Alabama Abortion Law Gives Lawyers To Fetuses

Texas isn’t the only state taking harsh measures against women’s rights (though that might be hard to believe given its latest anti-abortion laws). This past spring, Alabama passed a law that required any minor wishing to bypass parental consent for an abortion to go on trial and defend herself against a district attorney.

As if that’s not severe enough, during the trial, the state can appoint a lawyer for the fetus and call witnesses — like the minor’s ex-boyfriends, high school math teacher, or neighbors, for example — to testify to the minor’s character.

Though the American Civil Liberties Union (ACLU) filed a lawsuit against Alabama this week to attempt to overturn the invasive law, the law remains for now, and is impeding young women’s rights and access to safe abortions throughout the state. ACLU Alabama executive director Susan Watson questioned the absurd law’s validity in the U.S. judicial system, telling, “Why should [young women] be put on trial and treated like a criminal for a constitutionally protected procedure?”

The idea of needing parental consent to have an abortion isn’t even the issue here. Historically, states have long been allowed to require that minors obtain parental consent before having abortion. Also historically, however, the law has mandated that states provide an alternate, judicial bypass process for minors for whom parental consent is impossible — such as in cases of domestic abuse or foster care, for example.

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What this new Alabama law has done, essentially, is circumvent the judicial bypass option, as inviting a minor’s parents to come to court to testify as witnesses in her abortion trial defeats the whole purpose of bypassing your parents’ consent in the first place. While it might not be an anti-abortion law, per say, it sure is making it difficult for pregnant young women to make decisions about their bodies and their futures in a way that’s scarily similar to the effects of the new Texas laws.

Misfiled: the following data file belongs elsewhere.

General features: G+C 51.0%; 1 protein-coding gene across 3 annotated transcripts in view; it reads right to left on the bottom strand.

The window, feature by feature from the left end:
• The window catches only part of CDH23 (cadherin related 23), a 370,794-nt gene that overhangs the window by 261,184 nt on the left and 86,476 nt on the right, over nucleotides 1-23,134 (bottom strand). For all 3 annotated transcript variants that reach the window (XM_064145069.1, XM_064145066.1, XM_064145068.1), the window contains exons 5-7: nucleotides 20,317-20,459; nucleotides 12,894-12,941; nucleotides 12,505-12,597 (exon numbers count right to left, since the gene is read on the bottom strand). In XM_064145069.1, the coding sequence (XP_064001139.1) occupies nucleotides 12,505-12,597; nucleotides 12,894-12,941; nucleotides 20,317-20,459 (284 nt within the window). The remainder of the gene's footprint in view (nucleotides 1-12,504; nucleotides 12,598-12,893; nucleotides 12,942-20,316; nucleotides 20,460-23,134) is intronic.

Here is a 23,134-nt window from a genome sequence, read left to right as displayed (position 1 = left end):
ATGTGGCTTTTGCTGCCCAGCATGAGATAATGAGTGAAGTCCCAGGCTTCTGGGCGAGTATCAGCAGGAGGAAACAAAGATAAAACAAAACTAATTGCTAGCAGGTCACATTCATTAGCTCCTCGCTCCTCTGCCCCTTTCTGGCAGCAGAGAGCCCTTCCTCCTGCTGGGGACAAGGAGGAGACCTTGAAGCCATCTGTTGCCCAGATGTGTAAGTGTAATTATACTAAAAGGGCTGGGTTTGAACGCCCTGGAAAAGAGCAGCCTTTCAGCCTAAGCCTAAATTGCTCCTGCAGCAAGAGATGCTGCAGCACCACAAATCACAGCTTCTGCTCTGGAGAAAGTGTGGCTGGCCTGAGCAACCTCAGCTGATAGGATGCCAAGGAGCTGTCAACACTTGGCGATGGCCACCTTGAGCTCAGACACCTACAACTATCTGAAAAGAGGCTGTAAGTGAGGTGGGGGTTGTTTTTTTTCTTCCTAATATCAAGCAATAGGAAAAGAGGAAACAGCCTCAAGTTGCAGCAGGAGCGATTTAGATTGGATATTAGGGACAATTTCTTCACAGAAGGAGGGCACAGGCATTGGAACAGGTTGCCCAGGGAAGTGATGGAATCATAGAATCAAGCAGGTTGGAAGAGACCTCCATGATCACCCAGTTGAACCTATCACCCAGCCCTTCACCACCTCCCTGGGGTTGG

Besides being potentially unconstitutional, this new Alabama law is dangerous. Jennifer Dalven, the director of ACLU’s Reproductive Freedom Project, said in a statement that setting up an additional barrier for young women to get safe abortions won’t lead to less pregnancies and closer families, as Alabama might hope. Rather, such barriers “puts [a young woman] at risk, and might make her more likely to seek an illegal, unsafe abortion.”

It’s dangerous. It’s humiliating. And there’s surely nothing fair or effective about forcing a teenage girl to go to court to defend her maturity and reproductive rights against the state in front of her family, classmates, and school officials, any of whom might have been involved in the pregnancy or decision to have an abortion in some way. You can’t get much more invasive than that.

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